WATCH: How the Senate fails to represent regions

ON THE TABLE: Candidates for Capricornia Kate Giamarelos, Leisa Neaton, Lindsay Temple, Ken Murray and Michelle Landry at the debate at CQUni on Tuesday.
ON THE TABLE: Candidates for Capricornia Kate Giamarelos, Leisa Neaton, Lindsay Temple, Ken Murray and Michelle Landry at the debate at CQUni on Tuesday. Allan Reinikka Rokadebat

SIX percent of Australians live in 40% of the country.

It is a figure which does not quite add up for Rockhampton-based Senator Matt Canavan who packed up his wife and four kids and moved to the regions when he was elected into the Senate in 2014.

Mr Canavan said he was aiming to reinstate the traditional values of the Senate which were to provide equal representation between regions and capital cities in Canberra.

"Back in 1901 the reason we had a senate was because the smaller states like here in Queensland and South Australia and Western Australia were concerned New South Wales and Victoria would dominate them in the House of Representatives," he said at the Capricornia candidates' debate at CQUniversity on Tuesday.

"In the senate there would be equal representation among states. But now 115 years down the track we have a senate where almost all the senators are exclusively concentrated in the capital cities."

He said one third of Australians lived outside capital cities but 21% of the 76 seats in the Senate were based in capital cities.

In Queensland, 10 of 12 senators live in the South East of which six are Brisbane based.

"In fact I think it should be the other way around, I think we should have all senators in the regions," he said. "Sydney and Melbourne have more. We (need) more representation in the senate out in the regions because that's why the senate was there, to represent those areas of county.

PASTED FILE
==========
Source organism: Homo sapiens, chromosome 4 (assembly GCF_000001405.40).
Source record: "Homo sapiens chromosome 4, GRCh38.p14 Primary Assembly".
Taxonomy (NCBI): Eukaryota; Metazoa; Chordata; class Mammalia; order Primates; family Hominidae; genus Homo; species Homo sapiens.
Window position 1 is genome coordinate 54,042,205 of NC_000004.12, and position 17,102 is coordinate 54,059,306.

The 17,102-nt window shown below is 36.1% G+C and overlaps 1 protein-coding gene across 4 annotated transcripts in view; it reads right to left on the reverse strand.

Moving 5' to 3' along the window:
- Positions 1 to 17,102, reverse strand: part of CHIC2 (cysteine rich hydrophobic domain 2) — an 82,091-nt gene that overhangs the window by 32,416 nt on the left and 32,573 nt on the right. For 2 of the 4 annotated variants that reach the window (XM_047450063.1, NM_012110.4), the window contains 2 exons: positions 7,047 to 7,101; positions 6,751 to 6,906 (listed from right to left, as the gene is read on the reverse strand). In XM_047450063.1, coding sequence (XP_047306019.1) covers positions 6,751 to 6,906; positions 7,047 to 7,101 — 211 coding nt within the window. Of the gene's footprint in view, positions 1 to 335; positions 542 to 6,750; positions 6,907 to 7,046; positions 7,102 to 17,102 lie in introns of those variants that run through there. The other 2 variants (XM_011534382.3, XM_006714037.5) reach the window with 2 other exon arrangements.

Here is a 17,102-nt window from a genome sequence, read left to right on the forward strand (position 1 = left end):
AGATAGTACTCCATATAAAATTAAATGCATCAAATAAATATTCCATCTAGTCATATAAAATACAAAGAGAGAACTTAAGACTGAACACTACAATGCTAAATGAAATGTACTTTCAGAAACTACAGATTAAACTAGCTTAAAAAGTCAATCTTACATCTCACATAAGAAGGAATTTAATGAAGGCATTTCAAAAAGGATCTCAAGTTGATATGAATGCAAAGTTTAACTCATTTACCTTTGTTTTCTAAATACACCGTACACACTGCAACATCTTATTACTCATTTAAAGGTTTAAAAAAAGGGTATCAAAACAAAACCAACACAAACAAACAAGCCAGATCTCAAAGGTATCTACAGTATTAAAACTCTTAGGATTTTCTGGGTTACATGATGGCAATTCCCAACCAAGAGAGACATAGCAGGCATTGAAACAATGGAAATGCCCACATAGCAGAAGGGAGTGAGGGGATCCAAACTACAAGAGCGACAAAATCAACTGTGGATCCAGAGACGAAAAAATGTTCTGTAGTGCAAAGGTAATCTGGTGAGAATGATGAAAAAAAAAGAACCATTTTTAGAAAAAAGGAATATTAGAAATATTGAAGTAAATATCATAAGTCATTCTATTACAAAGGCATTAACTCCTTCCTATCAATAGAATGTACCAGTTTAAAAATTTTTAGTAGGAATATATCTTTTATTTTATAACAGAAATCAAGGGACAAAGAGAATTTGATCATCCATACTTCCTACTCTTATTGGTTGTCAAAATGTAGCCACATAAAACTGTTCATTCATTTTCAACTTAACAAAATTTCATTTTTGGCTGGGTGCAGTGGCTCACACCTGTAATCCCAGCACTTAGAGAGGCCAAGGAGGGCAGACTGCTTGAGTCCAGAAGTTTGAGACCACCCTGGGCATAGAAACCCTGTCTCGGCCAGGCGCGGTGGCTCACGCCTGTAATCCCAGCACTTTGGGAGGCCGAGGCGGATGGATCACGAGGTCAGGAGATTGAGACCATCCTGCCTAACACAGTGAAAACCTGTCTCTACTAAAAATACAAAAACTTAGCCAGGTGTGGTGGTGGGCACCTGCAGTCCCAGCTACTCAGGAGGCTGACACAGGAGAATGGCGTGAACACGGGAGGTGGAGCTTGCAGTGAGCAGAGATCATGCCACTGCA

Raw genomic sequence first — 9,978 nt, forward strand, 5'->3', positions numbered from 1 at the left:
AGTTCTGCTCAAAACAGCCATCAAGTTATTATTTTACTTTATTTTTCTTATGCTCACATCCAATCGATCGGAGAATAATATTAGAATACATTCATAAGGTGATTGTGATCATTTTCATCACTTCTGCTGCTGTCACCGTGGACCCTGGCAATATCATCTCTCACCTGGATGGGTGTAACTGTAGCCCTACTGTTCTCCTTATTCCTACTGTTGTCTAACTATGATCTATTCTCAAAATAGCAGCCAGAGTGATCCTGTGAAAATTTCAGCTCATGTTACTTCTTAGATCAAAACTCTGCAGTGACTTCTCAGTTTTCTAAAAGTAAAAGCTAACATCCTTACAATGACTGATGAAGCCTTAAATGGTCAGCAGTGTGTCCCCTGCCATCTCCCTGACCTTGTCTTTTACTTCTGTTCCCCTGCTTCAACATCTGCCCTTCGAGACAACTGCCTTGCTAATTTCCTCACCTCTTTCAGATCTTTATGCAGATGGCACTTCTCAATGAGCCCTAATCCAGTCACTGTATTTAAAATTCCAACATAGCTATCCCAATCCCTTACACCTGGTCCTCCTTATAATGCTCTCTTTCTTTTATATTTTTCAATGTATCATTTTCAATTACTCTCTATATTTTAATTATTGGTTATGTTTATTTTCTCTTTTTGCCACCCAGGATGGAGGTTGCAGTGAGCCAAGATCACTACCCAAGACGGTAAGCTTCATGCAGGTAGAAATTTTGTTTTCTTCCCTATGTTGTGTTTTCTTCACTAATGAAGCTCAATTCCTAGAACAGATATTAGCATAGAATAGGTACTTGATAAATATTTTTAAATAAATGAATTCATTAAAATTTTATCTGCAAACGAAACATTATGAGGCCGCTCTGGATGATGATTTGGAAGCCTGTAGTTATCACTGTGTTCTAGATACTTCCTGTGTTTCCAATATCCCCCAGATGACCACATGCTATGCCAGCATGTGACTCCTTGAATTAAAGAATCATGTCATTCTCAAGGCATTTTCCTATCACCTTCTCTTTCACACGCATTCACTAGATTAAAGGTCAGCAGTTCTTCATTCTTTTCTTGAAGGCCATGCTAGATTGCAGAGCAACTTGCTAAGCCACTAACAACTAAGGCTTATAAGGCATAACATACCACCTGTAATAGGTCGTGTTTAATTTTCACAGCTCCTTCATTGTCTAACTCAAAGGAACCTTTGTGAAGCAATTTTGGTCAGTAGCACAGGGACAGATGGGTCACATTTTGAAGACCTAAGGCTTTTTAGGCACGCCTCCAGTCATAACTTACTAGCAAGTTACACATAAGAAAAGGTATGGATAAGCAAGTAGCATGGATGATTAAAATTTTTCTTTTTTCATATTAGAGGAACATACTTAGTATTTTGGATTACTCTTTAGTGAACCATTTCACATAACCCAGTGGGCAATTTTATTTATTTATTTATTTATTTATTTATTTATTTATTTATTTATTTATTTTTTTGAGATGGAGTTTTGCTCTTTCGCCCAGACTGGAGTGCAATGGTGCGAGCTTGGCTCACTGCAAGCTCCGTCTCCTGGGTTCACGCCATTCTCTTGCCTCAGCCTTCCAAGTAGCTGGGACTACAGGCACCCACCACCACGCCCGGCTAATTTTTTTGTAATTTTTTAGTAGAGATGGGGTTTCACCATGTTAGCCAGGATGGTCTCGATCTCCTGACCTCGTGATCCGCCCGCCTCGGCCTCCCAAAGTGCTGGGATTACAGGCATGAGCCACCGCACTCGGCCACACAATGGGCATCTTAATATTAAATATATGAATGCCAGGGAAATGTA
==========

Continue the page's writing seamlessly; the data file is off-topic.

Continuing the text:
"But unfortunately we're failing at doing that. Here in Queensland we have slightly better representation in the regions (than other states) and I'm very proud for being one of those senators based in the regions."

A fair go for the regions was at the forefront of Greens candidate Kate Giamarelos' agenda.

Senator Matt Canavan
Senator Matt Canavan Chris Ison


She said regional development was dependent on the decentralisation of services and providing access for rural, regional and remote communities.

"As far as I understand our farmers are dying earlier because they are lacking key services," Ms Giamarelos said.

"It's putting in those mental health services to help those people cope in their situation and also bringing services closer to them and improving the services we have in our areas.

"Our farmers are smart people, they need access to education, to technology that's going to allow them to produce what they are doing with less resources and less time and less stress."

The Senate

There are 76 seats in the Senate, 12 for each state and two for ACT and NT

Senators are elected by a system of proportional representation for a period of six years.

A system of rotation ensures that half the Senate retires every three years.

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